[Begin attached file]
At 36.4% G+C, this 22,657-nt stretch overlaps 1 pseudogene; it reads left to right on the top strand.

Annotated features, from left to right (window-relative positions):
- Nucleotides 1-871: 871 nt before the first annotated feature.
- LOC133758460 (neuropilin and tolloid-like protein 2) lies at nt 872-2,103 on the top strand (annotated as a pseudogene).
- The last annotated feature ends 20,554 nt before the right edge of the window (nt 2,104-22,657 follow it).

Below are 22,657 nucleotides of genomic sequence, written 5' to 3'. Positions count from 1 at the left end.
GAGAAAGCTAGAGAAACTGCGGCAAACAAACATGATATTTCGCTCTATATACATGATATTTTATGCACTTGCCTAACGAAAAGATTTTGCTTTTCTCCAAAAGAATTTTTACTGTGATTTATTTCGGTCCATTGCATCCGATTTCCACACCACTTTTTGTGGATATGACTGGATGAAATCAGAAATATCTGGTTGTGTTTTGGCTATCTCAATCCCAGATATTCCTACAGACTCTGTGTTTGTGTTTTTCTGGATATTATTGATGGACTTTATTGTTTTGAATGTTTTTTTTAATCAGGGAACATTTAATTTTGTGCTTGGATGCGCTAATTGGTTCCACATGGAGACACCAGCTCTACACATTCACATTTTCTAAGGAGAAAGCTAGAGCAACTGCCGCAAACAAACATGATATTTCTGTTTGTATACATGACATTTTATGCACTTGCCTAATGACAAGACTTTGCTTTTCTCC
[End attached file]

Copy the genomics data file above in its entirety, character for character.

At 36.4% G+C, this 22,657-nt stretch overlaps 1 pseudogene; it reads left to right on the top strand.

Annotated features, from left to right (window-relative positions):
- Nucleotides 1-871: 871 nt before the first annotated feature.
- LOC133758460 (neuropilin and tolloid-like protein 2) lies at nt 872-2,103 on the top strand (annotated as a pseudogene).
- The last annotated feature ends 20,554 nt before the right edge of the window (nt 2,104-22,657 follow it).

Below are 22,657 nucleotides of genomic sequence, written 5' to 3'. Positions count from 1 at the left end.
GAGAAAGCTAGAGAAACTGCGGCAAACAAACATGATATTTCGCTCTATATACATGATATTTTATGCACTTGCCTAACGAAAAGATTTTGCTTTTCTCCAAAAGAATTTTTACTGTGATTTATTTCGGTCCATTGCATCCGATTTCCACACCACTTTTTGTGGATATGACTGGATGAAATCAGAAATATCTGGTTGTGTTTTGGCTATCTCAATCCCAGATATTCCTACAGACTCTGTGTTTGTGTTTTTCTGGATATTATTGATGGACTTTATTGTTTTGAATGTTTTTTTTAATCAGGGAACATTTAATTTTGTGCTTGGATGCGCTAATTGGTTCCACATGGAGACACCAGCTCTACACATTCACATTTTCTAAGGAGAAAGCTAGAGCAACTGCCGCAAACAAACATGATATTTCTGTTTGTATACATGACATTTTATGCACTTGCCTAATGACAAGACTTTGCTTTTCTCC